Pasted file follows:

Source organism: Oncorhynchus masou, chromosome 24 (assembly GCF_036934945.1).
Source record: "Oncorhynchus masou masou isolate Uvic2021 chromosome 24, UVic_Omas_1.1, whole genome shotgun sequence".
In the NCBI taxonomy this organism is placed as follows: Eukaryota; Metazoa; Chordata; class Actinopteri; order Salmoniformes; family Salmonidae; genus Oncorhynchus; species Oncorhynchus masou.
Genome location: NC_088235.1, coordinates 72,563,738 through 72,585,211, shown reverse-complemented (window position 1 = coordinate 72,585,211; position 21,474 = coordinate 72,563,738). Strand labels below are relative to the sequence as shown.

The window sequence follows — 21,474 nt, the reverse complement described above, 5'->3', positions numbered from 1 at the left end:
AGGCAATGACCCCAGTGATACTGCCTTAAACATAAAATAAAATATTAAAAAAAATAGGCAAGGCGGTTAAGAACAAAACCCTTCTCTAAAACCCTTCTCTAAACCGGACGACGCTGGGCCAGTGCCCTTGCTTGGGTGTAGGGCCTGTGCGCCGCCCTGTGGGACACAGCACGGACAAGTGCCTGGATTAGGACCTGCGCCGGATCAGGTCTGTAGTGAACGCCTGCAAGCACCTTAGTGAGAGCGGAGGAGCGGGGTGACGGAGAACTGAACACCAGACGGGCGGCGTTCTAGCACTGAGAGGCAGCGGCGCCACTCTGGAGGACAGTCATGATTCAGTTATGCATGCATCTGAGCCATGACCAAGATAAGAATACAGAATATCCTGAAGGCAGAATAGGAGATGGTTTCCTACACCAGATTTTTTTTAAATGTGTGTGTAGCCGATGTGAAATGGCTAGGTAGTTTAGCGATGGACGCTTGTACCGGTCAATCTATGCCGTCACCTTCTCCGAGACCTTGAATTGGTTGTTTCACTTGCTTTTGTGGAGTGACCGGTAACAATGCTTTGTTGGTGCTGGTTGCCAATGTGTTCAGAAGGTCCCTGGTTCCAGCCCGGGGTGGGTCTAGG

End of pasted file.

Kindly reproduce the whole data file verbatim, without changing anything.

Source organism: Oncorhynchus masou, chromosome 24 (assembly GCF_036934945.1).
Source record: "Oncorhynchus masou masou isolate Uvic2021 chromosome 24, UVic_Omas_1.1, whole genome shotgun sequence".
In the NCBI taxonomy this organism is placed as follows: Eukaryota; Metazoa; Chordata; class Actinopteri; order Salmoniformes; family Salmonidae; genus Oncorhynchus; species Oncorhynchus masou.
Genome location: NC_088235.1, coordinates 72,563,738 through 72,585,211, shown reverse-complemented (window position 1 = coordinate 72,585,211; position 21,474 = coordinate 72,563,738). Strand labels below are relative to the sequence as shown.

The window sequence follows — 21,474 nt, the reverse complement described above, 5'->3', positions numbered from 1 at the left end:
AGGCAATGACCCCAGTGATACTGCCTTAAACATAAAATAAAATATTAAAAAAAATAGGCAAGGCGGTTAAGAACAAAACCCTTCTCTAAAACCCTTCTCTAAACCGGACGACGCTGGGCCAGTGCCCTTGCTTGGGTGTAGGGCCTGTGCGCCGCCCTGTGGGACACAGCACGGACAAGTGCCTGGATTAGGACCTGCGCCGGATCAGGTCTGTAGTGAACGCCTGCAAGCACCTTAGTGAGAGCGGAGGAGCGGGGTGACGGAGAACTGAACACCAGACGGGCGGCGTTCTAGCACTGAGAGGCAGCGGCGCCACTCTGGAGGACAGTCATGATTCAGTTATGCATGCATCTGAGCCATGACCAAGATAAGAATACAGAATATCCTGAAGGCAGAATAGGAGATGGTTTCCTACACCAGATTTTTTTTAAATGTGTGTGTAGCCGATGTGAAATGGCTAGGTAGTTTAGCGATGGACGCTTGTACCGGTCAATCTATGCCGTCACCTTCTCCGAGACCTTGAATTGGTTGTTTCACTTGCTTTTGTGGAGTGACCGGTAACAATGCTTTGTTGGTGCTGGTTGCCAATGTGTTCAGAAGGTCCCTGGTTCCAGCCCGGGGTGGGTCTAGG